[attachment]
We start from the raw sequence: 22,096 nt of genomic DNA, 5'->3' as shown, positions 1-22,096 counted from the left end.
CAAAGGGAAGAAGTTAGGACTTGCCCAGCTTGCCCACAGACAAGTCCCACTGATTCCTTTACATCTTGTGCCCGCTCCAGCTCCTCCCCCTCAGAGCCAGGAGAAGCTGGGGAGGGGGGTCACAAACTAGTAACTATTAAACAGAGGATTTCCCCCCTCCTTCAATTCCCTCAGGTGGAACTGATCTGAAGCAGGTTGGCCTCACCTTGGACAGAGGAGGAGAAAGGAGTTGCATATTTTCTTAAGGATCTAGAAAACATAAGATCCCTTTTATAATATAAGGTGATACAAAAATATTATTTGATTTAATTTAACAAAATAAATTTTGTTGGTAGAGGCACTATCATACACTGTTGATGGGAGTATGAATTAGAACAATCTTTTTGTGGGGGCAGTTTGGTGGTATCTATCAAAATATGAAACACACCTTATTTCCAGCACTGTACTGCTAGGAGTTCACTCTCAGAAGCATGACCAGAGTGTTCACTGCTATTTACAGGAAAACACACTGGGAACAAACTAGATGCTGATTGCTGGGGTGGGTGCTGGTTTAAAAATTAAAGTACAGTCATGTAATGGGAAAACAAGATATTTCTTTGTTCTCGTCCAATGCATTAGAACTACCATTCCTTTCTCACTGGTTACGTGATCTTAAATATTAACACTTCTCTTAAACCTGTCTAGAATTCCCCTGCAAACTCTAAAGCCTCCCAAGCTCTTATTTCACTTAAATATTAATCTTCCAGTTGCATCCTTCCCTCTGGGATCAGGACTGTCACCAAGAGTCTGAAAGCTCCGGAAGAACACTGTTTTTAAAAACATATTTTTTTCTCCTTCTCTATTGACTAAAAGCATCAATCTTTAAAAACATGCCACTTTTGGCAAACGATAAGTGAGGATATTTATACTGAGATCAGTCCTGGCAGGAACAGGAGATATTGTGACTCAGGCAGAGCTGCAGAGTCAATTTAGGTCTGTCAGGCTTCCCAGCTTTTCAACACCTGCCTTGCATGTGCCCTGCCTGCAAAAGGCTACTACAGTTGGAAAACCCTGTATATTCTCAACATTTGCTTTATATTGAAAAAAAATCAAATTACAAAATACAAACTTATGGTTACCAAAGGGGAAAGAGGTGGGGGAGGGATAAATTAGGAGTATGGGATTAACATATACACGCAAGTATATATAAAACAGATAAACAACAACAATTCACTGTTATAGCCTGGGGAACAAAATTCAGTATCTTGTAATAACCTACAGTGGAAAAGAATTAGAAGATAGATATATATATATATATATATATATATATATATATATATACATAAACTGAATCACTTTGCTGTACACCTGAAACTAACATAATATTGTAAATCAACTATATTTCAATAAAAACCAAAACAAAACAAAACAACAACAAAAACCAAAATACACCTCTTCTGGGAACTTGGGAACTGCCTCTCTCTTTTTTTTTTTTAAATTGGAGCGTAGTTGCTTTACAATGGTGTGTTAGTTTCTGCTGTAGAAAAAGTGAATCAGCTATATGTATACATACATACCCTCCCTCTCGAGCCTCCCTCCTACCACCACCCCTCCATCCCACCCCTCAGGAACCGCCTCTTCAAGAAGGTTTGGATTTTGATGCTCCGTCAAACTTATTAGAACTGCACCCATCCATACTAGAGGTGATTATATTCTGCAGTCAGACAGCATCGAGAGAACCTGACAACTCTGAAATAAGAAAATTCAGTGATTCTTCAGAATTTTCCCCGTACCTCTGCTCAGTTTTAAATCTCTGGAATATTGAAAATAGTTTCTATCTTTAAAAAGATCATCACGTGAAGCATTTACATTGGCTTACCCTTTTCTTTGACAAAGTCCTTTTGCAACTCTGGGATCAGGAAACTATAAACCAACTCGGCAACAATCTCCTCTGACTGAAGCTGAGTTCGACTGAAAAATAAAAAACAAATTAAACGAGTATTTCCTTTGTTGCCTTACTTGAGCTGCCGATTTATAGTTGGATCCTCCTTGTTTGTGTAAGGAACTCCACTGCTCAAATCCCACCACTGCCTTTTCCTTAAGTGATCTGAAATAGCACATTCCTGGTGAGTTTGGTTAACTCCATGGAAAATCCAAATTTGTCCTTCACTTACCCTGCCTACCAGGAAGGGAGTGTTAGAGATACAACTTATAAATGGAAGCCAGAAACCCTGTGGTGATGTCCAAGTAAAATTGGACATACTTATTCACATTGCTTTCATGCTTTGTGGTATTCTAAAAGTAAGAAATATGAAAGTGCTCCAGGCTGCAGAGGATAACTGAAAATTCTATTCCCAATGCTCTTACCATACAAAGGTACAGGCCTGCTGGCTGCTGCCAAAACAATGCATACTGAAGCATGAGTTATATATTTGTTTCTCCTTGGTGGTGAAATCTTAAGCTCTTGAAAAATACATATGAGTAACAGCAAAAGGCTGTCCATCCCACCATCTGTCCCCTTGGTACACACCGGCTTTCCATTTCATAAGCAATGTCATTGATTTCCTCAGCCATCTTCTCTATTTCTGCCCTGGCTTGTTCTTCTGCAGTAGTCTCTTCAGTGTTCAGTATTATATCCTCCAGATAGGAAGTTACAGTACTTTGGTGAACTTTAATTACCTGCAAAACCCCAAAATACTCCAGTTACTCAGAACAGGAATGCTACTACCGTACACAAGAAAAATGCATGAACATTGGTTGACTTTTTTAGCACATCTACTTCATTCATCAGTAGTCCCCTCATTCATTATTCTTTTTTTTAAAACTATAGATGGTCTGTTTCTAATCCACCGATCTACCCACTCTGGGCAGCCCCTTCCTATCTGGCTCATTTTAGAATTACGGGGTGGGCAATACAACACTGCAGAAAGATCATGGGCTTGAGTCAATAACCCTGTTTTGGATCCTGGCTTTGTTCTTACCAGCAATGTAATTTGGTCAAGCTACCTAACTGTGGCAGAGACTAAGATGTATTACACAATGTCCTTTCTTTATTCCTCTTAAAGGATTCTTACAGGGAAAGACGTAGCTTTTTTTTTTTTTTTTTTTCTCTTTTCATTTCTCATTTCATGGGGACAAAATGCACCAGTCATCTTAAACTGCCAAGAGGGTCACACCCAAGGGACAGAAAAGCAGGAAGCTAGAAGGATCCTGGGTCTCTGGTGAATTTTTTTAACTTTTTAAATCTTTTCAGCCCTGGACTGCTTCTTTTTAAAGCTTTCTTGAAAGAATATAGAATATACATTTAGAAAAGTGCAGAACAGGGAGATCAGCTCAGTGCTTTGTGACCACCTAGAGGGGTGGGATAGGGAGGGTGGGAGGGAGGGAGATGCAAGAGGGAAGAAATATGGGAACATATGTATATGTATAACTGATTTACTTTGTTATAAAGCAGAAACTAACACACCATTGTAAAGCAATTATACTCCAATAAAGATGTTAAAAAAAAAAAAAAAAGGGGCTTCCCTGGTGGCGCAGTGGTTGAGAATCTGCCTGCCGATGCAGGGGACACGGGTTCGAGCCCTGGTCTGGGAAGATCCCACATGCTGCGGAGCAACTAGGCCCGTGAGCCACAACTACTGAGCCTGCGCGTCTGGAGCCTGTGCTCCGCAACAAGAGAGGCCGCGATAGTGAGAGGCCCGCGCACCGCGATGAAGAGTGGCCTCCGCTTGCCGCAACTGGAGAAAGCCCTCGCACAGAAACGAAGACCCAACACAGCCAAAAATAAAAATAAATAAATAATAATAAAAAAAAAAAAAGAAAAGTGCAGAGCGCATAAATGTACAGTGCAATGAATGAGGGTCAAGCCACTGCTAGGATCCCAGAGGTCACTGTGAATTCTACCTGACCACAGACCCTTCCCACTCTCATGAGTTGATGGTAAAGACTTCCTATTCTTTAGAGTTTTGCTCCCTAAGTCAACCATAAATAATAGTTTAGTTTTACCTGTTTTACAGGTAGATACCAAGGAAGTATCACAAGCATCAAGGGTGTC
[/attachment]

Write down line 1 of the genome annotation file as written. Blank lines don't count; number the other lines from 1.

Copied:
We start from the raw sequence: 22,096 nt of genomic DNA, 5'->3' as shown, positions 1-22,096 counted from the left end.